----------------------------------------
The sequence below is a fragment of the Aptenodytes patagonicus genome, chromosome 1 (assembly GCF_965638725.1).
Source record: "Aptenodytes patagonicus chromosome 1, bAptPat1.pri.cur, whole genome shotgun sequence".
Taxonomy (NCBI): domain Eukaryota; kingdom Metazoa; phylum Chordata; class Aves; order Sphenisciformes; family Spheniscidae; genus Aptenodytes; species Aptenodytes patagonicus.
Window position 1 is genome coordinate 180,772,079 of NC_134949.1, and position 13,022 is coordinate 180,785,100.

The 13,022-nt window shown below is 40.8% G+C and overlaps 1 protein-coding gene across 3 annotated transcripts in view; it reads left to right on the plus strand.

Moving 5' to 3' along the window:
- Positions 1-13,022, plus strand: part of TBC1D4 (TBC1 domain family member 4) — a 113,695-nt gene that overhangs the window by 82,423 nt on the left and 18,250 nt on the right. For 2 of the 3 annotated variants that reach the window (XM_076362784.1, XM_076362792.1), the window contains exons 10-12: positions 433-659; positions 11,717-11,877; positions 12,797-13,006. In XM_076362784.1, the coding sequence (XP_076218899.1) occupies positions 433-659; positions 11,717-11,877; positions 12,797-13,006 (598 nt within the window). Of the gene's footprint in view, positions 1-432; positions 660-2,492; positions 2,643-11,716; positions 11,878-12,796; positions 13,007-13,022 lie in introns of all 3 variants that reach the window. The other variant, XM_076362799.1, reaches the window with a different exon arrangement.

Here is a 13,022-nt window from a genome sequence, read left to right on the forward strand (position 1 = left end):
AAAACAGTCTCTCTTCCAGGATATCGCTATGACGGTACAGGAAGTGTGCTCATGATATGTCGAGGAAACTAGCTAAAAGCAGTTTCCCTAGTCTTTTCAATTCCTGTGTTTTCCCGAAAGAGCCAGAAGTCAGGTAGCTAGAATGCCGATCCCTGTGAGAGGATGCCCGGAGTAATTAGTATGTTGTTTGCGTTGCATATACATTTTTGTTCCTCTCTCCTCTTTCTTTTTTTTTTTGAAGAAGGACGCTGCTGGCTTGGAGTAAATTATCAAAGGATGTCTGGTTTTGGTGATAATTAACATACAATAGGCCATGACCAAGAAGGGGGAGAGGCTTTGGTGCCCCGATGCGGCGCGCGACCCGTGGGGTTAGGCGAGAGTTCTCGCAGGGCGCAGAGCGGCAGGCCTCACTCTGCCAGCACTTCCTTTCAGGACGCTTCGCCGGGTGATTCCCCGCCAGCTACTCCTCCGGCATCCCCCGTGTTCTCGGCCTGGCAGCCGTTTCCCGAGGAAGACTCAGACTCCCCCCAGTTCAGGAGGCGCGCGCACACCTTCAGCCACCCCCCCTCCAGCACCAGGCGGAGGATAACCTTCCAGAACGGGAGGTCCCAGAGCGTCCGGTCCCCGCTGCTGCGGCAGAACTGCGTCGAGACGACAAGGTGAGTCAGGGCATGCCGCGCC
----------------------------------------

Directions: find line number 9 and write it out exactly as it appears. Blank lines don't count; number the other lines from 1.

AAAACAGTCTCTCTTCCAGGATATCGCTATGACGGTACAGGAAGTGTGCTCATGATATGTCGAGGAAACTAGCTAAAAGCAGTTTCCCTAGTCTTTTCAATTCCTGTGTTTTCCCGAAAGAGCCAGAAGTCAGGTAGCTAGAATGCCGATCCCTGTGAGAGGATGCCCGGAGTAATTAGTATGTTGTTTGCGTTGCATATACATTTTTGTTCCTCTCTCCTCTTTCTTTTTTTTTTTGAAGAAGGACGCTGCTGGCTTGGAGTAAATTATCAAAGGATGTCTGGTTTTGGTGATAATTAACATACAATAGGCCATGACCAAGAAGGGGGAGAGGCTTTGGTGCCCCGATGCGGCGCGCGACCCGTGGGGTTAGGCGAGAGTTCTCGCAGGGCGCAGAGCGGCAGGCCTCACTCTGCCAGCACTTCCTTTCAGGACGCTTCGCCGGGTGATTCCCCGCCAGCTACTCCTCCGGCATCCCCCGTGTTCTCGGCCTGGCAGCCGTTTCCCGAGGAAGACTCAGACTCCCCCCAGTTCAGGAGGCGCGCGCACACCTTCAGCCACCCCCCCTCCAGCACCAGGCGGAGGATAACCTTCCAGAACGGGAGGTCCCAGAGCGTCCGGTCCCCGCTGCTGCGGCAGAACTGCGTCGAGACGACAAGGTGAGTCAGGGCATGCCGCGCC